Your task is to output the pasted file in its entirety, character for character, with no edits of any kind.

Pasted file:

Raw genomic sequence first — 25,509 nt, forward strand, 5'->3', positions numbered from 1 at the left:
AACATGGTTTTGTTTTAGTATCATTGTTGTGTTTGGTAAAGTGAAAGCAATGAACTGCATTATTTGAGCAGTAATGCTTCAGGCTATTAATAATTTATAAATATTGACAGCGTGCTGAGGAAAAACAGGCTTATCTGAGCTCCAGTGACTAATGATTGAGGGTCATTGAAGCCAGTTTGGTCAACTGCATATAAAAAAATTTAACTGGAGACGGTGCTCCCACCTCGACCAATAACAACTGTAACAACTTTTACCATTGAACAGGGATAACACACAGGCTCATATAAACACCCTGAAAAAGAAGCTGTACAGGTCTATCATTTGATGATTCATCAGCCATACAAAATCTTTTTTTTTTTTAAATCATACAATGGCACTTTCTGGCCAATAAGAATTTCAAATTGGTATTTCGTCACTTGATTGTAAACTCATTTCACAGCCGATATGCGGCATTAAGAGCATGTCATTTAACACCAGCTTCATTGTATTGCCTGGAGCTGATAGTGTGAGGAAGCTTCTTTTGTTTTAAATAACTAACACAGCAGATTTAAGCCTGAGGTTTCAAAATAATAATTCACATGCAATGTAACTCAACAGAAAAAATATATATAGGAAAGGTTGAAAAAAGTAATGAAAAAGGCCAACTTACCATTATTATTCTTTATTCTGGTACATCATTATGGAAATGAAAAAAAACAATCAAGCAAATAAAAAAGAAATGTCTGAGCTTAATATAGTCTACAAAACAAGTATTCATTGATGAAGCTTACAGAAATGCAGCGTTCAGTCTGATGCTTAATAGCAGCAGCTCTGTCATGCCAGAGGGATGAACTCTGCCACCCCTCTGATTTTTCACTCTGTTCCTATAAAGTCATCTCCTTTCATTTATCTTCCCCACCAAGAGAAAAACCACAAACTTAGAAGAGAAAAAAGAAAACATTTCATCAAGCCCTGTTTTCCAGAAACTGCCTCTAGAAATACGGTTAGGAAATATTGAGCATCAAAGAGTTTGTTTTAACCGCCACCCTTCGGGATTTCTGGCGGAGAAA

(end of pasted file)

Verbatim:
Raw genomic sequence first — 25,509 nt, forward strand, 5'->3', positions numbered from 1 at the left:
AACATGGTTTTGTTTTAGTATCATTGTTGTGTTTGGTAAAGTGAAAGCAATGAACTGCATTATTTGAGCAGTAATGCTTCAGGCTATTAATAATTTATAAATATTGACAGCGTGCTGAGGAAAAACAGGCTTATCTGAGCTCCAGTGACTAATGATTGAGGGTCATTGAAGCCAGTTTGGTCAACTGCATATAAAAAAATTTAACTGGAGACGGTGCTCCCACCTCGACCAATAACAACTGTAACAACTTTTACCATTGAACAGGGATAACACACAGGCTCATATAAACACCCTGAAAAAGAAGCTGTACAGGTCTATCATTTGATGATTCATCAGCCATACAAAATCTTTTTTTTTTTTAAATCATACAATGGCACTTTCTGGCCAATAAGAATTTCAAATTGGTATTTCGTCACTTGATTGTAAACTCATTTCACAGCCGATATGCGGCATTAAGAGCATGTCATTTAACACCAGCTTCATTGTATTGCCTGGAGCTGATAGTGTGAGGAAGCTTCTTTTGTTTTAAATAACTAACACAGCAGATTTAAGCCTGAGGTTTCAAAATAATAATTCACATGCAATGTAACTCAACAGAAAAAATATATATAGGAAAGGTTGAAAAAAGTAATGAAAAAGGCCAACTTACCATTATTATTCTTTATTCTGGTACATCATTATGGAAATGAAAAAAAACAATCAAGCAAATAAAAAAGAAATGTCTGAGCTTAATATAGTCTACAAAACAAGTATTCATTGATGAAGCTTACAGAAATGCAGCGTTCAGTCTGATGCTTAATAGCAGCAGCTCTGTCATGCCAGAGGGATGAACTCTGCCACCCCTCTGATTTTTCACTCTGTTCCTATAAAGTCATCTCCTTTCATTTATCTTCCCCACCAAGAGAAAAACCACAAACTTAGAAGAGAAAAAAGAAAACATTTCATCAAGCCCTGTTTTCCAGAAACTGCCTCTAGAAATACGGTTAGGAAATATTGAGCATCAAAGAGTTTGTTTTAACCGCCACCCTTCGGGATTTCTGGCGGAGAAA